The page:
Not worth the paper it’s printed on

It started with a tweet from the New Zealand HR Advisors Conference. Speaker Justin Ennor had just challenged the room to use technology more and for HR to go paperless in 2015. I agreed wholeheartedly.

That same evening I facilitated the #NZLead chat on the subject of how HR can help save our planet. Participant Carmen Bailey suggested that policy and process requires lots of paper. I responded that I didn’t think it should and that was there is no excuse now for HR teams to not be paperless.

shutterstock_183108077In my last two HR teams we made conscious decisions not to hold paper personal files for staff members. Every paper document that required a signature was scanned or saved at source as a PDF. Contracts were emailed wherever possible along with induction material. Personal files were online not in a filing cabinet.

There are those that will still say you need to retain the original paper copies of some documents like employment agreements and I remember when the first team I was in that went down this route talked about it, we checked out the legal position before doing it. You don’t, although clearly there are some documents it would be prudent to retain in hard copy as well as digital.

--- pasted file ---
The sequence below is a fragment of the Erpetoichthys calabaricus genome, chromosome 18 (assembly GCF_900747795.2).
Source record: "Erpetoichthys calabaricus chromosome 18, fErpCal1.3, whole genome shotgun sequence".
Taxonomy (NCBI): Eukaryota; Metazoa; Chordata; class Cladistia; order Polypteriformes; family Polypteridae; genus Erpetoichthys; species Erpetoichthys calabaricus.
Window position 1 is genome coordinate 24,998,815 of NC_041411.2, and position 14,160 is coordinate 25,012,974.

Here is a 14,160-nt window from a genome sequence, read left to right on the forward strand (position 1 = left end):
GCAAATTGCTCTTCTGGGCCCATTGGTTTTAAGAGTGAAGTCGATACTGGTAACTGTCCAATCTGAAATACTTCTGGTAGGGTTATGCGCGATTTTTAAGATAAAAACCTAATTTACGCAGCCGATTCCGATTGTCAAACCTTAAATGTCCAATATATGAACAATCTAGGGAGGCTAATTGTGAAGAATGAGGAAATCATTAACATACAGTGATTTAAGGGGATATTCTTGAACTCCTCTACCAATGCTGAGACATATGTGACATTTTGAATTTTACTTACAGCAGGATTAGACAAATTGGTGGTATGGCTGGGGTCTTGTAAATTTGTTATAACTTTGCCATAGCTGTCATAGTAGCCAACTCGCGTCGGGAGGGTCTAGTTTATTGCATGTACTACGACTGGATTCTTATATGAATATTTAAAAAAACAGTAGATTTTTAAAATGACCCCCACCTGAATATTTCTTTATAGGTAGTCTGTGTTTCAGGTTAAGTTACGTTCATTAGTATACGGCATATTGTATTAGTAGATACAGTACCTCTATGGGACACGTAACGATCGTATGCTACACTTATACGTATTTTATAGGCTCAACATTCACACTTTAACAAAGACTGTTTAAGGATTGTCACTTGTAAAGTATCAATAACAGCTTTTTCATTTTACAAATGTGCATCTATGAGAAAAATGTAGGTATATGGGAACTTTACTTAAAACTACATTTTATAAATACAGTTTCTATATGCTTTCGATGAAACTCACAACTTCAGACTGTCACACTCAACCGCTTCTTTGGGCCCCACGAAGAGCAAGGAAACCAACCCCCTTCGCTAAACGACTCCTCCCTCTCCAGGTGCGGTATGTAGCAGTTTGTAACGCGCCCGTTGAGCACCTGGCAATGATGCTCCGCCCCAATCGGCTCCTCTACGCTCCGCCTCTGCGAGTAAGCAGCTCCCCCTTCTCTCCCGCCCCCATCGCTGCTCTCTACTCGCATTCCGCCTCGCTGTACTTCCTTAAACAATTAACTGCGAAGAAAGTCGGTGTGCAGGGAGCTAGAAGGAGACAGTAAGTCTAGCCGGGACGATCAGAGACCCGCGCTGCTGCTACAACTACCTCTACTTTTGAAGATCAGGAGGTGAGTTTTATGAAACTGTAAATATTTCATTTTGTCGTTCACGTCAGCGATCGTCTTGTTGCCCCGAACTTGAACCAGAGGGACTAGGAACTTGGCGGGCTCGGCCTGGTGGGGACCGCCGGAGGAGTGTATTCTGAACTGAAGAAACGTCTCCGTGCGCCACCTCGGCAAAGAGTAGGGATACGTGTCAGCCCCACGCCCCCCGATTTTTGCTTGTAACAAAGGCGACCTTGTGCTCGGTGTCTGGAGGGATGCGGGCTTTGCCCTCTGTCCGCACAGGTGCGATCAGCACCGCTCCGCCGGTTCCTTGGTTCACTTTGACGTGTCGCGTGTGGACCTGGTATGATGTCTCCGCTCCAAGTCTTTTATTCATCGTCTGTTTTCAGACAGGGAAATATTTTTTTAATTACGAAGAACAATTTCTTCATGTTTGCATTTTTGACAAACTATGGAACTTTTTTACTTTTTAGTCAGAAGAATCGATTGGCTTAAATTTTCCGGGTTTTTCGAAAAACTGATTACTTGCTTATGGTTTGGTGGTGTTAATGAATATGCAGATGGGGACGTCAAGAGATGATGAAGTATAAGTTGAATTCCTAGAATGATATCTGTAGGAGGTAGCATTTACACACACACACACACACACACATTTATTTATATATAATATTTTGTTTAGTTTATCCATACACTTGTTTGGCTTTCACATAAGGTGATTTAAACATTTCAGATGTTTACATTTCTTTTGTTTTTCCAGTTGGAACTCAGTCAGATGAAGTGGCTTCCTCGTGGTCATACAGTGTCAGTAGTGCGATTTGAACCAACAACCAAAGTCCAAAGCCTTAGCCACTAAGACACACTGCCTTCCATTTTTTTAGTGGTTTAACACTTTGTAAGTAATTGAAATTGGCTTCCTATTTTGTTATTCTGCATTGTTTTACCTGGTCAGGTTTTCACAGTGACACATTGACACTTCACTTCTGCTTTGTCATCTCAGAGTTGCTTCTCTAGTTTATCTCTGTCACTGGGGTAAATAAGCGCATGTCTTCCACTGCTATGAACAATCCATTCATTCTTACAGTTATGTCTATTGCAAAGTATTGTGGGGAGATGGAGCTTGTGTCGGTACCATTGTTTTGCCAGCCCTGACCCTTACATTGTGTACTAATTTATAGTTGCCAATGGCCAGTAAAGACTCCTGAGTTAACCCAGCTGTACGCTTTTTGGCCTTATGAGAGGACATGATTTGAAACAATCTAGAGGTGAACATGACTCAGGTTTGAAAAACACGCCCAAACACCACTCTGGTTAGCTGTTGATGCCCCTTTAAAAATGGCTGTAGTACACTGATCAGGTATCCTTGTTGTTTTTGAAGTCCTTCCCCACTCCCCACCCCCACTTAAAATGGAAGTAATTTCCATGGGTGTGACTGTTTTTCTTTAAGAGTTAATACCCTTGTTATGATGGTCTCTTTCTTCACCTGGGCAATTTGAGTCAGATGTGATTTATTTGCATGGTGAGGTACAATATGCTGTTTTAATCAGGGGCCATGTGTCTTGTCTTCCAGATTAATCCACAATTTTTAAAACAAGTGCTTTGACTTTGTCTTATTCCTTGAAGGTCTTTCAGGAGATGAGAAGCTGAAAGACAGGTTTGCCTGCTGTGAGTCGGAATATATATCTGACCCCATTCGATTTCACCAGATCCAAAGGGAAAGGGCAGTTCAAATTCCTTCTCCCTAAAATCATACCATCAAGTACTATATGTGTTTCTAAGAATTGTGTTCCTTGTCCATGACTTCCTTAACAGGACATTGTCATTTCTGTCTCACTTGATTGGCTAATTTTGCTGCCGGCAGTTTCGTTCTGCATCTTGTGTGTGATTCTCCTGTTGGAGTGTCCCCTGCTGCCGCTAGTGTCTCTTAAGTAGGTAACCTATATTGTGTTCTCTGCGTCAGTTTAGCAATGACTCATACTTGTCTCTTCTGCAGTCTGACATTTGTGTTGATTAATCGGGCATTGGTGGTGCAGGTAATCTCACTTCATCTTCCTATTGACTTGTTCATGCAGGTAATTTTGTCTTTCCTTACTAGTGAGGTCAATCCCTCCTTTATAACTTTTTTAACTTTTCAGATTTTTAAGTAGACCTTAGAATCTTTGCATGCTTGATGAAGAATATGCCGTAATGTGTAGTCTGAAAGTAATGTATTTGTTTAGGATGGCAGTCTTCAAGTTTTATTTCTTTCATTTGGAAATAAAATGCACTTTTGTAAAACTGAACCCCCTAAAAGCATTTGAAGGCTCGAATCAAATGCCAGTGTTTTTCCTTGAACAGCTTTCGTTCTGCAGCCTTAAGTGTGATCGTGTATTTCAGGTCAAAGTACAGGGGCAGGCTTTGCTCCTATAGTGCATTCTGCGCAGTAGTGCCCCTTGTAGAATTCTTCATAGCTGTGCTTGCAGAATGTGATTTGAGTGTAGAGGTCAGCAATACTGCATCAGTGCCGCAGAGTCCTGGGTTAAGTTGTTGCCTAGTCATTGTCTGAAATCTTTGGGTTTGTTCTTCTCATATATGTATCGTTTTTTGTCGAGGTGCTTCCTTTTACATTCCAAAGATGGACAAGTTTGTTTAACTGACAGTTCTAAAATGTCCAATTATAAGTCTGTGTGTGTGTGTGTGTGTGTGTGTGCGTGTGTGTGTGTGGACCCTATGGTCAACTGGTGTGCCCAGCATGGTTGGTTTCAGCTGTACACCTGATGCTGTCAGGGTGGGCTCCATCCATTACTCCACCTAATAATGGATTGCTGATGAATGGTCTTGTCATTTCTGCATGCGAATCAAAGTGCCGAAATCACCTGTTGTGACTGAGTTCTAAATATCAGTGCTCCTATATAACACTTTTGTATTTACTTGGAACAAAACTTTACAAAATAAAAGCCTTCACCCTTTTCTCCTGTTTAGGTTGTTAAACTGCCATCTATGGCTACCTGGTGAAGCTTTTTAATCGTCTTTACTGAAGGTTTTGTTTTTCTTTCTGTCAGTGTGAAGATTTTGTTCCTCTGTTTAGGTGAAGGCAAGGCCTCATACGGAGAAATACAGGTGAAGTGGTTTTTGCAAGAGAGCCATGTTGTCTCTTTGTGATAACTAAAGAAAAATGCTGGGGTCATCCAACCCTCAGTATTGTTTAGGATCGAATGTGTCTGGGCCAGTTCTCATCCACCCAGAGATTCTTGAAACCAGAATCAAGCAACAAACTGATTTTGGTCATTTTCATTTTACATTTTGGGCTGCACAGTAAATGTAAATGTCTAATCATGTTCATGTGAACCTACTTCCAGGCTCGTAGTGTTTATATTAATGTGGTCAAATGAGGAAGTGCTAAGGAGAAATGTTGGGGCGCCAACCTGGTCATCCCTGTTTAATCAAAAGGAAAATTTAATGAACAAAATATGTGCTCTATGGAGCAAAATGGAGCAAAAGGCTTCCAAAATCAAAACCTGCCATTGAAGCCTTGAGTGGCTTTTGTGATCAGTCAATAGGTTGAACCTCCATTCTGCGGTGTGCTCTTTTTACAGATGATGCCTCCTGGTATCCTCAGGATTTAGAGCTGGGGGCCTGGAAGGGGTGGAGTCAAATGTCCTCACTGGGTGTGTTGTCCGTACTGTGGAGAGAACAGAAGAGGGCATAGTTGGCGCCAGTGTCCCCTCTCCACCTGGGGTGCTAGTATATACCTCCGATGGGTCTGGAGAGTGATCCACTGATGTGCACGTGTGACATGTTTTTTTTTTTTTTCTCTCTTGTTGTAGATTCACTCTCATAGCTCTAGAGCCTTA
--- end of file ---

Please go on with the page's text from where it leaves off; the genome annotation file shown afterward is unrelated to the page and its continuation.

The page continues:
So if you work for a company that still keeps a paper file on every staff member, every employment dispute, still uses paper forms for performance management and recruitment, still prints every offer of employment, prints out policies and employee handbooks, induction packs etc, then it’s time to challenge the status quo. If you spend hours at the printer/photocopier then stop it. If you do have to print some things, then recycle them afterwards.

Think about every piece of paper you generate in HR and how you can eliminate the hard copy. It’s not hard to do. You don’t need fancy HR systems, you have the tools already. You just need to change your thinking and use the technology you have access to.

It is ridiculous in this day and age that so much paper gets generated by companies, probably more than ever before. When I left my last job I had draws and filing cabinets full of the stuff, 95% of which I had forgotten about and clearly didn’t need. So don’t be a hoarder.

And even for those of us (myself included) who often print things out because we prefer to read large documents that way, challenge yourself to read it online. That will be one of my goals for 2015 – to change those ingrained habits.

Pretty much all of what we produce in HR is simply not worth the paper it’s printed on. Really it isn’t.

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